Mediaplanet: What inspired you to advocate your experience with depression?

Glenn Close: My sister, Jessie, and my nephew, Calen, inspired me to talk about my experience with depression.  They were brave enough to talk about living with bipolar disorder and schizophrenia on a national platform when I co-founded Bring Change to Mind. In our first PSA, they were brave enough to wear the name of their illnesses on t-shirts in Grand Central Station for an entire day. When I was diagnosed with a form of mild, chronic depression, I was shocked, but it made sense. I immediately found it difficult to tell people and that shocked me as well. But then I thought of Jessie and Calen and their courage to speak about their much more serious illnesses and I felt there was no alternative than to open up about my diagnosis. The more you force yourself to talk about it, the less stigmatizing it feels.

MP: What can people living with mental health conditions do to take a stand and speak up for themselves?

GC: I think the most important first step for someone living with a mental illness who want to take a stand and speak up for themselves is to find a community of people in the same situation. No one wants to feel alone and marginalized. We all survive emotionally and spiritually, by making connections with others. Log onto our website, Bring Change to Mind, and read the stories of people with the same challenges and desires. Form a community of your own — a safe and stigma-free place where people can talk freely about what they face every day. Embrace the fact that you are not alone. If there is silence in your family, find the courage to start the conversation. If you need a best friend who has your back, then have them with you. Mental disorders are part of what it means to be a human being — a very sensitive and creative one, at that!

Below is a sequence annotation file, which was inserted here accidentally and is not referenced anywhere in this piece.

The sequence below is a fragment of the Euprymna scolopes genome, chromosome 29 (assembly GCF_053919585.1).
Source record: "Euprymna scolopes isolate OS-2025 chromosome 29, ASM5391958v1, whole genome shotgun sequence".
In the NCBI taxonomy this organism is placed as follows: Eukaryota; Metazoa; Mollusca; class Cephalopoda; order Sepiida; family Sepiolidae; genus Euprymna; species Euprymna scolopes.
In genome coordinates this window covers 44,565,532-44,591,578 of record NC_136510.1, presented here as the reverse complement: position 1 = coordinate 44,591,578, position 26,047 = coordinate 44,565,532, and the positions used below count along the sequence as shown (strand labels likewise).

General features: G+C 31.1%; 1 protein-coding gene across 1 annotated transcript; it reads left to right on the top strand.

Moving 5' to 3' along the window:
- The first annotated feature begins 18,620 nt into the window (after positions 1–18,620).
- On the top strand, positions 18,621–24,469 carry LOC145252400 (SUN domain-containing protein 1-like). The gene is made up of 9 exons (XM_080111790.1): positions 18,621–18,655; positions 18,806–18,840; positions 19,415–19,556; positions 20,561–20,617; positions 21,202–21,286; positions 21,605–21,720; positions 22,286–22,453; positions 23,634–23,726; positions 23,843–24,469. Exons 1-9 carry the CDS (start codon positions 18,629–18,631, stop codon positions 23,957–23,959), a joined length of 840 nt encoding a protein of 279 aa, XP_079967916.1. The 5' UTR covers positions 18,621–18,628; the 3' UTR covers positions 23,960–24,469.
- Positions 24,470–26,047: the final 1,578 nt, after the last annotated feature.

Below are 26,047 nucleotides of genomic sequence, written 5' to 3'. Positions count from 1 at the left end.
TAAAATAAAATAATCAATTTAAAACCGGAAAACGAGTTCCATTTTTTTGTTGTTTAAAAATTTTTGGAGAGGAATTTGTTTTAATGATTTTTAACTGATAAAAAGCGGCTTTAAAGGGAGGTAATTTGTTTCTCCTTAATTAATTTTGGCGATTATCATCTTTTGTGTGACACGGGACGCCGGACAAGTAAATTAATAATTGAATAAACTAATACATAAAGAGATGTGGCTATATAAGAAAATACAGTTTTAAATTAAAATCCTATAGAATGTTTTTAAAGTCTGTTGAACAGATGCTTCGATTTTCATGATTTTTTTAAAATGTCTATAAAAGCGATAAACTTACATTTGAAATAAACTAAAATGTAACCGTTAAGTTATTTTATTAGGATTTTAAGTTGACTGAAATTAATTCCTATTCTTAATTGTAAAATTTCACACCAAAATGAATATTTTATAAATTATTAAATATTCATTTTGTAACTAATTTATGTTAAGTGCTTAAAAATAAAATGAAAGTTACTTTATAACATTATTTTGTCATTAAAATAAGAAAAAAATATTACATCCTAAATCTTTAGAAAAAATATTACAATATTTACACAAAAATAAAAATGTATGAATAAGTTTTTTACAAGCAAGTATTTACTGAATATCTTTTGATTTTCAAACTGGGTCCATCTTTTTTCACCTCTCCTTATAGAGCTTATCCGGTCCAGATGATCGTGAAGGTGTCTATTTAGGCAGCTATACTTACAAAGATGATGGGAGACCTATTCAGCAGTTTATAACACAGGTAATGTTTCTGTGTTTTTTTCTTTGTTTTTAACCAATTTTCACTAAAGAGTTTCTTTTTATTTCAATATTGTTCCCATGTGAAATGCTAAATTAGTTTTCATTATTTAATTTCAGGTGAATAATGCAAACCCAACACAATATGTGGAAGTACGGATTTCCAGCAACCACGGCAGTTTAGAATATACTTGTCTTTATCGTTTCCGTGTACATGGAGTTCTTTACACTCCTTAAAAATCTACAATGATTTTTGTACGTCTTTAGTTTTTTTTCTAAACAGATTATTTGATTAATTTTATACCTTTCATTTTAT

MP: Can you tell me more about Bring Change 2 Mind and how it was inspired by your sister, Jessie, and nephew, Calen, who experience bipolar disorder and schizophrenia?

GC: Jessie came up to me one day and said, “I need your help. I can’t stop thinking about killing myself.” I had absolutely no clue that she was suffering to that degree. Fortunately, our mother and I were able to help her with the costs of going to McLean Hospital for five weeks. It was there that she was finally properly diagnosed — Bipolar Disorder 1 with a tendency to of a mixed-state and rapid cycling. Jessie and Calen both told me that the stigma around mental health could be just as cruel as the diseases themselves. Jessie was terrified that if word got out that she was “crazy”, no one would let their kids come over to her house to play. When Calen came back from his two-year stay in the hospital, none of his friends were there to greet him and to help him figure out how to navigate the social challenges that he was bound to encounter. It was devastating. Not only did Calen have to learn how to manage his frightening illness, but he also had to do it alone, feeling totally cut off from what had been a very happy, active circle of friends. There is perhaps nothing more toxic to the human spirit than the feeling of being marginalized, marked, and different. The feeling of shame and isolation that stigma evokes is lethal and makes the work of recovery massively more difficult.